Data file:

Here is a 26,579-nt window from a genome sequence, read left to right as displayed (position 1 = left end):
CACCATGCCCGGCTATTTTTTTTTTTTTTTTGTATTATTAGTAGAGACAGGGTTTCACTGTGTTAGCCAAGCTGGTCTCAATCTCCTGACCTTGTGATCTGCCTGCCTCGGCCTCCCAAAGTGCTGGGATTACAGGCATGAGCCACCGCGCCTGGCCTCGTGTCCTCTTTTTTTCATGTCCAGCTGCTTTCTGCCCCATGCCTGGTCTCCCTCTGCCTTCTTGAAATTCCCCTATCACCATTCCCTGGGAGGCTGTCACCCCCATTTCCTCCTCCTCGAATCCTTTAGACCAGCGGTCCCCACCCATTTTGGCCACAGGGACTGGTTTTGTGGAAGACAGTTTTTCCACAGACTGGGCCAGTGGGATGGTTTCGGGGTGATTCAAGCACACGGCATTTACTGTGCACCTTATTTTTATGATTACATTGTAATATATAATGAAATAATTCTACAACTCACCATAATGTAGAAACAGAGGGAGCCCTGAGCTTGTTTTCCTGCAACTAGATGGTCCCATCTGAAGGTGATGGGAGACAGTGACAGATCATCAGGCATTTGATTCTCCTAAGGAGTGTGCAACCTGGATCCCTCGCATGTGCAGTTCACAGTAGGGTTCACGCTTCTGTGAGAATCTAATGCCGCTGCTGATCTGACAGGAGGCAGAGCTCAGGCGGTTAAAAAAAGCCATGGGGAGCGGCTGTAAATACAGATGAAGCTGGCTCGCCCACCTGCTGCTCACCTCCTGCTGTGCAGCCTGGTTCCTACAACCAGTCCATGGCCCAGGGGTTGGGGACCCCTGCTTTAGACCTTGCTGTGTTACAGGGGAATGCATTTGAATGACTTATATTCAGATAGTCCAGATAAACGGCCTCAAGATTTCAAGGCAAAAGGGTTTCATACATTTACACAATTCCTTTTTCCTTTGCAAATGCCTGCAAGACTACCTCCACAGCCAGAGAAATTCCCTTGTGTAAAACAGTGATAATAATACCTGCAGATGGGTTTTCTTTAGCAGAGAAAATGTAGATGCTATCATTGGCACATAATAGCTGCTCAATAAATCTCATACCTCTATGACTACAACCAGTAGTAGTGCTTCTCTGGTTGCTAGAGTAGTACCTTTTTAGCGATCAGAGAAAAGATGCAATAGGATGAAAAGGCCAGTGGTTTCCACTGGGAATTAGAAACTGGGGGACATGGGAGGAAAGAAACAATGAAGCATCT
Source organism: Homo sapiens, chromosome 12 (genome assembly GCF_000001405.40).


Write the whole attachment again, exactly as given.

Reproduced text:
Here is a 26,579-nt window from a genome sequence, read left to right as displayed (position 1 = left end):
CACCATGCCCGGCTATTTTTTTTTTTTTTTTGTATTATTAGTAGAGACAGGGTTTCACTGTGTTAGCCAAGCTGGTCTCAATCTCCTGACCTTGTGATCTGCCTGCCTCGGCCTCCCAAAGTGCTGGGATTACAGGCATGAGCCACCGCGCCTGGCCTCGTGTCCTCTTTTTTTCATGTCCAGCTGCTTTCTGCCCCATGCCTGGTCTCCCTCTGCCTTCTTGAAATTCCCCTATCACCATTCCCTGGGAGGCTGTCACCCCCATTTCCTCCTCCTCGAATCCTTTAGACCAGCGGTCCCCACCCATTTTGGCCACAGGGACTGGTTTTGTGGAAGACAGTTTTTCCACAGACTGGGCCAGTGGGATGGTTTCGGGGTGATTCAAGCACACGGCATTTACTGTGCACCTTATTTTTATGATTACATTGTAATATATAATGAAATAATTCTACAACTCACCATAATGTAGAAACAGAGGGAGCCCTGAGCTTGTTTTCCTGCAACTAGATGGTCCCATCTGAAGGTGATGGGAGACAGTGACAGATCATCAGGCATTTGATTCTCCTAAGGAGTGTGCAACCTGGATCCCTCGCATGTGCAGTTCACAGTAGGGTTCACGCTTCTGTGAGAATCTAATGCCGCTGCTGATCTGACAGGAGGCAGAGCTCAGGCGGTTAAAAAAAGCCATGGGGAGCGGCTGTAAATACAGATGAAGCTGGCTCGCCCACCTGCTGCTCACCTCCTGCTGTGCAGCCTGGTTCCTACAACCAGTCCATGGCCCAGGGGTTGGGGACCCCTGCTTTAGACCTTGCTGTGTTACAGGGGAATGCATTTGAATGACTTATATTCAGATAGTCCAGATAAACGGCCTCAAGATTTCAAGGCAAAAGGGTTTCATACATTTACACAATTCCTTTTTCCTTTGCAAATGCCTGCAAGACTACCTCCACAGCCAGAGAAATTCCCTTGTGTAAAACAGTGATAATAATACCTGCAGATGGGTTTTCTTTAGCAGAGAAAATGTAGATGCTATCATTGGCACATAATAGCTGCTCAATAAATCTCATACCTCTATGACTACAACCAGTAGTAGTGCTTCTCTGGTTGCTAGAGTAGTACCTTTTTAGCGATCAGAGAAAAGATGCAATAGGATGAAAAGGCCAGTGGTTTCCACTGGGAATTAGAAACTGGGGGACATGGGAGGAAAGAAACAATGAAGCATCT
Source organism: Homo sapiens, chromosome 12 (genome assembly GCF_000001405.40).